Watching the moon
I knew myself completely,
no part left out.
Surprisingly, the first dharma talk I heard about sex was one that I gave four years ago. Having only heard sex discussed in terms of taking the precepts before or after retreats, I began to wonder about the place of sexuality in Buddhist history, culture and the lives of practitioners. My research revealed a rich diversity of rules, guidelines, customs, stories and expressions of human sexuality.
This article will present a glimpse of sexuality across multiple traditions drawing from Buddhist myths, legends, poetry, teachings, sutras and vinaya, as well as contemporary encounters between Buddhism and sexuality. This presentation reflects my own view about the integration of sexuality and practice for laypeople, the spirit of which is expressed in “no part left out.”
Most renditions of the life of the Buddha leave sex and sexuality out. Traditional texts say that the Buddha was born of an immaculate conception, descending from the Tushita heaven into his mother’s womb. When she discovered she was pregnant, she asked to take the Eight Precepts, which included the precept of celibacy. Commentaries make it clear that for the mother of the Buddha to be sexually active would be wrong.2
At the Buddha’s birth a wise man foresaw his future and told the king: “He will either become a great king, or be a great spiritual teacher.” Wanting Gautama to follow in his footsteps, his father schemed to keep him home by surrounding him with sensual and sexual pleasures.
It’s said the king had a special chamber of love constructed for Gautama decorated with erotic art and illuminated with subdued light. . . . Captivated by sexual extravagance, the prince spent his days and nights in continual dalliance, experiencing every imaginable sensual delight of heterosexual intercourse.3
As a prince, Gautama gratified his senses through food, art, performance, alcohol and sexuality. Apparently, this was not an uncommon lifestyle for an Indian prince at that time. Yet most descriptions of his life leave this out.
In the traditional teaching, Gautama’s encounter with the four heavenly messengers—someone who’s ill, who’s old, who’s dead, and a renunciate—is what impelled him to reject his life of opulence and indulgence and pursue awakening. But an alternative version of the story emphasizes his sexual life: He awakened from a troubled sleep following a frenzied orgy. Looking at the tableau of naked and disheveled bodies increased his anxiety. Perceiving the flaws of his companions, he experienced a meaninglessness that illuminated the vacuity of his life of excess. Gautama vowed to flee the “golden cage” that night and seek awakening.4 In this story we can feel the sense of “Enough!” We can taste the dissatisfaction with the lack of lasting pleasure, and we can see how such experiences become the impetus for seeking freedom.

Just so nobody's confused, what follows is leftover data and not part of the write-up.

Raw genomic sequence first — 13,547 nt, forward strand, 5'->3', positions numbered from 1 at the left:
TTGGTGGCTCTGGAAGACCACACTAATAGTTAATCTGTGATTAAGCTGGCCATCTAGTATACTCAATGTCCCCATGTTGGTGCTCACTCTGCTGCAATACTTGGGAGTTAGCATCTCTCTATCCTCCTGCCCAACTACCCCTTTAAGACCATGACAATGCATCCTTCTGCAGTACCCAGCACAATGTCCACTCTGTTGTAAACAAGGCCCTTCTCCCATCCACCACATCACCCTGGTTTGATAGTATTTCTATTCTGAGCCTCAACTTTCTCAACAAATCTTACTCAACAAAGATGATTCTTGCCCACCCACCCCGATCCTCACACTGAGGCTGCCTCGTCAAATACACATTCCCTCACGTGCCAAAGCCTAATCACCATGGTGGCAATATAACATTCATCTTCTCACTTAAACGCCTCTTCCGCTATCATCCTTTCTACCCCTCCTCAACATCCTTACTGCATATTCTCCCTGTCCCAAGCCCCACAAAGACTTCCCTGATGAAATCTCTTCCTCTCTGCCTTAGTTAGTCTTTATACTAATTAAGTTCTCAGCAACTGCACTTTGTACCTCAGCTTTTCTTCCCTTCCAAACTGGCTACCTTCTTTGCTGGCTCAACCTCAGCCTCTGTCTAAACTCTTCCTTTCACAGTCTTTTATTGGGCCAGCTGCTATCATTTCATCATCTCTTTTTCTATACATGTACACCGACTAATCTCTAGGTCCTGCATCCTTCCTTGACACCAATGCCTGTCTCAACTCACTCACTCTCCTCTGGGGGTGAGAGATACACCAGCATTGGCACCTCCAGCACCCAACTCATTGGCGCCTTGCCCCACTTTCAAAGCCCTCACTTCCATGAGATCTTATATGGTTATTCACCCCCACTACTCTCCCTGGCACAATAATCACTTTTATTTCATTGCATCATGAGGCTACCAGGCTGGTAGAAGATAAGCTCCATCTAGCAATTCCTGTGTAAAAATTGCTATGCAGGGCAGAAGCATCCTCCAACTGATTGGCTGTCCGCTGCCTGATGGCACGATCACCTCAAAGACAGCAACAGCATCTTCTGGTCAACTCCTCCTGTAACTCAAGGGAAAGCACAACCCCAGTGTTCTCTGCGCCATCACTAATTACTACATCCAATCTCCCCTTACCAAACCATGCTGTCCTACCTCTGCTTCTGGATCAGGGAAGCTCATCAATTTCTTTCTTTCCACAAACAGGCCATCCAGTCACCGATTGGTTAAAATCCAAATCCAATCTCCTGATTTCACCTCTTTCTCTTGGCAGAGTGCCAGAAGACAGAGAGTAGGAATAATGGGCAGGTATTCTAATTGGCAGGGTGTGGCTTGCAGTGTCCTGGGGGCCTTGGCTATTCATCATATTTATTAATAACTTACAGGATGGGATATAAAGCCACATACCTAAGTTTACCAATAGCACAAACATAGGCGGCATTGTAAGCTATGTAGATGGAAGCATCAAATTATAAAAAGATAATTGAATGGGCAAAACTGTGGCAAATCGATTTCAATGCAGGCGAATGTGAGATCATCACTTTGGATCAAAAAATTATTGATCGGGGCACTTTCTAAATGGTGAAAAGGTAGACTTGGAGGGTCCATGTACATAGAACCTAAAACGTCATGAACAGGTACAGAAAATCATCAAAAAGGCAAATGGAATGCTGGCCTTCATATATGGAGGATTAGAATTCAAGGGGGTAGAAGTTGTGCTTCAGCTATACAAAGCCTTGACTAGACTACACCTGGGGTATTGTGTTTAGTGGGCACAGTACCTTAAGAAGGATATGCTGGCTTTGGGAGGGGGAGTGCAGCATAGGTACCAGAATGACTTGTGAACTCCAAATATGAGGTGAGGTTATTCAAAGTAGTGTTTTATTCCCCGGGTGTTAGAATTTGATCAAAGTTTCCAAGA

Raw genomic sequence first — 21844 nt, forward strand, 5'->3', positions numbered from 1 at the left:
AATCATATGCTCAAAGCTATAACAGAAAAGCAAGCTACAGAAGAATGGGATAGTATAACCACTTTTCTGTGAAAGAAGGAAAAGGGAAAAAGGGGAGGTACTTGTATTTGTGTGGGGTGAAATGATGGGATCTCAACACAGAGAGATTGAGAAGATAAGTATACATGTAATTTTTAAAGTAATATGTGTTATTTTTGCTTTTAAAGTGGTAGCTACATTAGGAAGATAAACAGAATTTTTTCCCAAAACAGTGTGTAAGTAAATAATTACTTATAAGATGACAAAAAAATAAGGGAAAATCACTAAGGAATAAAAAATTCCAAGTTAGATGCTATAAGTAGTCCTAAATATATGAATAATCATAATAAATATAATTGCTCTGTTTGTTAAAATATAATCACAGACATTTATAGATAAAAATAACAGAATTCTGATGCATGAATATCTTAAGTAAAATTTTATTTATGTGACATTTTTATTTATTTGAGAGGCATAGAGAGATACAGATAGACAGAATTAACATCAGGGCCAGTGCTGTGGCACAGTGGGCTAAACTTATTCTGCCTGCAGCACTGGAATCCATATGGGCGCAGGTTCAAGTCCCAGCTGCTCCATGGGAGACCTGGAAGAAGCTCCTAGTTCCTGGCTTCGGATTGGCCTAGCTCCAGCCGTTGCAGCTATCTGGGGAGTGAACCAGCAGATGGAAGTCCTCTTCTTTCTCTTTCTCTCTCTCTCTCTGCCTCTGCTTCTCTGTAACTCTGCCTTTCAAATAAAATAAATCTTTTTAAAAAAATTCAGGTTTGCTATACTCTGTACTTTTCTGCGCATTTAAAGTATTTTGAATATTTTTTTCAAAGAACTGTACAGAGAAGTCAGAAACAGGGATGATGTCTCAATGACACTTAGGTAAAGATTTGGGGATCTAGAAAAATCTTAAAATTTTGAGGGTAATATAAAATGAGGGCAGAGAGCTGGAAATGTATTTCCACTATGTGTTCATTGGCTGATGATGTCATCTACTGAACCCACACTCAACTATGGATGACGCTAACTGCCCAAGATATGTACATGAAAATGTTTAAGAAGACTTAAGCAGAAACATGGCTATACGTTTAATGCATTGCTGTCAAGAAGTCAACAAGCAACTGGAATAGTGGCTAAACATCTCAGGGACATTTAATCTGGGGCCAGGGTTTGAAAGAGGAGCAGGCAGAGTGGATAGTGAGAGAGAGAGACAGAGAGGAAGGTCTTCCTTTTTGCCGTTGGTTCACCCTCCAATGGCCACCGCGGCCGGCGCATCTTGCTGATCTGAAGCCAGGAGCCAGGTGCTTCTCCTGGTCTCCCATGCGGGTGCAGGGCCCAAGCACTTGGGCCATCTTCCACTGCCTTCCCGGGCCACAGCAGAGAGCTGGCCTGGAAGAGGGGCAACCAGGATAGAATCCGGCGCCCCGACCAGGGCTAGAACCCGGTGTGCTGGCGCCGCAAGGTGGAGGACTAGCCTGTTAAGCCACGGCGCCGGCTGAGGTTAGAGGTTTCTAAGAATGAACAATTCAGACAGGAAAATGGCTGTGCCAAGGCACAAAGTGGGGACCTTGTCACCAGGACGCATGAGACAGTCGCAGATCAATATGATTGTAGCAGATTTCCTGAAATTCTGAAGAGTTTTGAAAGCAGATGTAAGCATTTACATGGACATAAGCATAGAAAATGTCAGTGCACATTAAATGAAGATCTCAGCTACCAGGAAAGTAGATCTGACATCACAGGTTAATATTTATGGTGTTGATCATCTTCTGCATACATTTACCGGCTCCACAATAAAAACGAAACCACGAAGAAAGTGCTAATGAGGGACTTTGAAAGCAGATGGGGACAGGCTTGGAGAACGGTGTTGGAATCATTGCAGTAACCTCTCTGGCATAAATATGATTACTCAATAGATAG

Leaving the palace and his life of indulgence, Gautama shifted dramatically from pro-sensuality to antisensuality. He adopted a fierce asceticism, believing that denying the pleasures of the body would lead to freedom. Ultimately, he discovered the fruitlessness of his extreme renunciation as he neared death. Realizing he needed to eat, he accepted milk from a milkmaid. This marked the Buddha’s discovery of the Middle Path, a more integrated understanding of the place of bodily life within spirituality. Preceded by a more compassionate relationship to the body his liberation unfolds.
After the Buddha awakened and began to teach, a community formed around him. Initially, there were no rules of conduct. He quickly learned that rules helped to create cohesive community and optimal conditions for enlightenment, and he began making rules in response to inappropriate or unskillful action. The rules, or vinaya, tell us about the behavior of the early sangha.
The first rule—“No sexual intercourse!”—was followed by “No foreplay!” After a time came “No sex with animals!” Eventually there were rules against having sex with corpses, pieces of fruit and even mud.5
Imagine being a youth, late teens to early twenties, full of hormones, excited about the dharma, but perhaps excited about other things, too! Imagine how difficult it would be to live in the woods with nothing to do but . . . meditate. They were trying to be celibate but not succeeding. Hence the rules.
In one story a monk, Udayan, was dressing with his ex-wife, who had become a nun. He became aroused and ejaculated into his robe. She cleaned his robe and wiped it between her legs to dry. She got pregnant. There was no rule against what they did; however, a new rule resulted. Monks and nuns shouldn’t be alone together. Udayan was punished for not cleaning his own robe, since there was a rule against that.6
To support the “dharma and discipline” the Buddha could be a strict teacher. One of the most controversial lines in the Pali Canon has to do with sexuality. Disciplining one of the monks, he said: “It is better that your penis enters the mouth of the poisonous snake or a burning pit of blazing coals than it enter a woman’s vagina.”7 Some Buddhist scholars dispute whether these are the Buddha’s own words or were added later. But we do know that some in the monastic tradition hold a strong “warrior” attitude toward sexual longing: it is to be subdued or conquered.
Ajahn Chah described battling with sexual desire as a young monk in the forest:
Regardless of the position walking or sitting that I took in meditation, an image of the female genitals kept appearing. Lust was so strong that it almost overwhelmed me. . . . I had to struggle, had to fight off the intense feelings and images. . . . [I]t was impossible to do walking meditation, as the penis became sensitive when it came into contact with the robe. I requested a walking meditation tract to be made deep in the forest, where I could not be seen. In the dark forest I rolled up my lower robe all the way to the waist, tied it and kept it up with my walking meditation. I battled the defilement for ten days before the lust and the images died down and disappeared.8